Note: I talked to Bobby Johnson shortly after Noon on Thursday and updated this blog.
It was Sunday, Nov. 6, 2005 and Bobby Johnson was not a happy camper. The truth is he was pretty damn mad.
The Saturday night before Johnson’s team had lost one of those gut-wrenchers that perennial underdogs like Vanderbilt always seem to lose: The Commodores, led by Jay Cutler and Earl Bennett, came up on the short end of a 49-42, double overtime game at Florida.
Vanderbilt was in position to win the game in regulation when Cutler threw a touchdown pass to Bennett with 54 seconds left to bring the Commodores to within one, 35-34. Before the score Johnson had already made up his mind that he was going to go for two points and the win.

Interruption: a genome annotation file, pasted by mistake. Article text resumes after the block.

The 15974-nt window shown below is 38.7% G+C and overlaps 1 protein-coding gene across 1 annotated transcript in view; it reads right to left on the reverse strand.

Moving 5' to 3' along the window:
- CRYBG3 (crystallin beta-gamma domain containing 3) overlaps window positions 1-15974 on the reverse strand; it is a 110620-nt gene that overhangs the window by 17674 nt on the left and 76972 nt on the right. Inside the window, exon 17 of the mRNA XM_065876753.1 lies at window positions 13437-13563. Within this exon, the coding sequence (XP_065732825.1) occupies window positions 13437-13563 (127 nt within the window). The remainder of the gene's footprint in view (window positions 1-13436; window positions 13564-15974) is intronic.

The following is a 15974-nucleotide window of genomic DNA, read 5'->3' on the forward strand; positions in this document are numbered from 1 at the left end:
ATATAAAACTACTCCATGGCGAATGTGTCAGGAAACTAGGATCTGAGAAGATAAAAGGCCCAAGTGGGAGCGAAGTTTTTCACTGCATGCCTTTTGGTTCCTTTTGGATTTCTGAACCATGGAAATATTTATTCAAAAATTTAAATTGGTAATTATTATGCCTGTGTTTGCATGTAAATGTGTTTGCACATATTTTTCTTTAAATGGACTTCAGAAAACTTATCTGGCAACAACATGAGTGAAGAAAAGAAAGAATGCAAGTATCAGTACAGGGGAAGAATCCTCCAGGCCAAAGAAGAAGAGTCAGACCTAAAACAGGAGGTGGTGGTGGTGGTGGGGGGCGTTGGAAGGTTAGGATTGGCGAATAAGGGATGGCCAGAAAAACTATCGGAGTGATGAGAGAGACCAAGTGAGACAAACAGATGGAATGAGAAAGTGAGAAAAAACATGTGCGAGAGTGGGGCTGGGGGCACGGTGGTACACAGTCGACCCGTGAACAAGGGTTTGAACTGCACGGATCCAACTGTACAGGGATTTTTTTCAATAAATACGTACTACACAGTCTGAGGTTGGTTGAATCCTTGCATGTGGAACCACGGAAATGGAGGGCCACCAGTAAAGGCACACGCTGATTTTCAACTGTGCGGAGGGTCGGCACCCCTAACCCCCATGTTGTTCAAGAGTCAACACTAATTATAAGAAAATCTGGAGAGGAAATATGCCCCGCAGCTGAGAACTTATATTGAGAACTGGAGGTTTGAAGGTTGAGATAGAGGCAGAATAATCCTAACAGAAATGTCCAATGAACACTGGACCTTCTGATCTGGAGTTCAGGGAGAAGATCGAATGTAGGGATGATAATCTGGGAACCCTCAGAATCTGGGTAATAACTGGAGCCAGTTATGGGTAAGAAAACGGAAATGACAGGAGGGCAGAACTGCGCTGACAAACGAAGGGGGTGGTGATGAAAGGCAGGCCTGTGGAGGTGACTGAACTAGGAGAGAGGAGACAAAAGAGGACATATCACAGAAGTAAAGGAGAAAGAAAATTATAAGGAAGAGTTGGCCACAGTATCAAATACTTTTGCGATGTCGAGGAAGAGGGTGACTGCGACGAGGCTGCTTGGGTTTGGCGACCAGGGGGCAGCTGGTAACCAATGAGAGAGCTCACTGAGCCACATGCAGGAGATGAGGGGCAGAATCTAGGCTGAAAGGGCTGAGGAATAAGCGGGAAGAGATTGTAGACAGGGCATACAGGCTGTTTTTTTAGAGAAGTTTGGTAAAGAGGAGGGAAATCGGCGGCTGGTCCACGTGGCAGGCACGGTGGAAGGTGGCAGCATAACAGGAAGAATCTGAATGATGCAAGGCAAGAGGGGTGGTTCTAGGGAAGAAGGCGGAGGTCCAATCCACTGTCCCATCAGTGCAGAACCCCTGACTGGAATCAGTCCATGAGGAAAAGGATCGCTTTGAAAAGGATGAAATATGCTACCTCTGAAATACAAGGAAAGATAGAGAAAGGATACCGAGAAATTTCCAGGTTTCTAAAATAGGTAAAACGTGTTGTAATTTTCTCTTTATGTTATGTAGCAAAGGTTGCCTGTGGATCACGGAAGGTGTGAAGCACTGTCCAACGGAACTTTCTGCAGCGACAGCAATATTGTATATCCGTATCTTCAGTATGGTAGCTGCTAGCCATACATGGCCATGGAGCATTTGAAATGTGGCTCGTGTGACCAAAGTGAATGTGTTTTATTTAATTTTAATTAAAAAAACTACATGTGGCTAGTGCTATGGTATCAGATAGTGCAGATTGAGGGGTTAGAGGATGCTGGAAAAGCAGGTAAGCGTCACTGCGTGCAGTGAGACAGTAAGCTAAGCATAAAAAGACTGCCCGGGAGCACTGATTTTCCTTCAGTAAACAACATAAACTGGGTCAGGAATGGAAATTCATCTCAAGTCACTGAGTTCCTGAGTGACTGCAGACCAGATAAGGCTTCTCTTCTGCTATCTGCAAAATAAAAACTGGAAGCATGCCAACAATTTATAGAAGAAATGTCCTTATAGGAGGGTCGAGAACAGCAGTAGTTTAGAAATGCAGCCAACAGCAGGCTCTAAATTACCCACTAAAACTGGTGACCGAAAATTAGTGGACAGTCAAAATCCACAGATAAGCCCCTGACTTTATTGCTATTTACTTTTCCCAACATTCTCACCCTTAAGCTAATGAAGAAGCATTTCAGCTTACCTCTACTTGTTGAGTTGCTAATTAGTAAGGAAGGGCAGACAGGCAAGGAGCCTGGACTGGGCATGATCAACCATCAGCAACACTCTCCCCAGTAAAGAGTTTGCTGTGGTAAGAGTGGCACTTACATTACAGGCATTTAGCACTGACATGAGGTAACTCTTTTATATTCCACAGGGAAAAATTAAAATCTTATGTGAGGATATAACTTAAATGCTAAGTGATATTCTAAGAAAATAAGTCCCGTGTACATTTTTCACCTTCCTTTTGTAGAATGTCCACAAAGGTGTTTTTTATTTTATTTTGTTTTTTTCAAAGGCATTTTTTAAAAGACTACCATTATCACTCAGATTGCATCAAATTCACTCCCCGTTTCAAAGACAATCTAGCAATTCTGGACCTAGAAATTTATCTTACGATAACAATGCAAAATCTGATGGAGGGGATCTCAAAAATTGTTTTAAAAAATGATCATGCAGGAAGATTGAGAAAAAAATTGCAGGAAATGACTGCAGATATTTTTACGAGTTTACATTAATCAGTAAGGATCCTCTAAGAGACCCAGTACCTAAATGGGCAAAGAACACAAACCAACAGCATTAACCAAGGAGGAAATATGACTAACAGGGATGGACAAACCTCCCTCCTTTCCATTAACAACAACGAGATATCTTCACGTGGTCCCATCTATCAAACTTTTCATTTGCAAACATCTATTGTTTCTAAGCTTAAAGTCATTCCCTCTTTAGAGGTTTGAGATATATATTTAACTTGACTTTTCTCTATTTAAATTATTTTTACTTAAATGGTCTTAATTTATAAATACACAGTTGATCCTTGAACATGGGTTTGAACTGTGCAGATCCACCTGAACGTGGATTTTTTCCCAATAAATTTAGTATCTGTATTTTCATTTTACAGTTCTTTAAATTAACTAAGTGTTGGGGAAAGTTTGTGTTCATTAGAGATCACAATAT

But guess what? On the touchdown play Bennett was called for excessive celebration. It was a bogus call. After the game Johnson called it stupid. But stupid or not it pushed the ball back 15 yards so Vanderbilt had to kick the extra point to tie. Florida won the game in the second overtime.
I watched the game in New York where I was working for CBS. By the time I got back to Atlanta on Sunday Johnson had looked at the film and was steaming. I sent him an email because I thought the call was just horrible. He wrote me back and on the record would only say that his team was “disappointed because we had the opportunity to win.”
He shared a lot of thoughts off the record which I am not at liberty to disclose. Let’s just say that the head coach at Vanderbilt felt his team was not treated fairly on the road.
I thought about that game and that exchange yesterday when Johnson suddenly announced his retirement a week before SEC Media Days were set to begin. Robbie Caldwell, his long-time assistant, will serve as interim head coach for the 2010 season.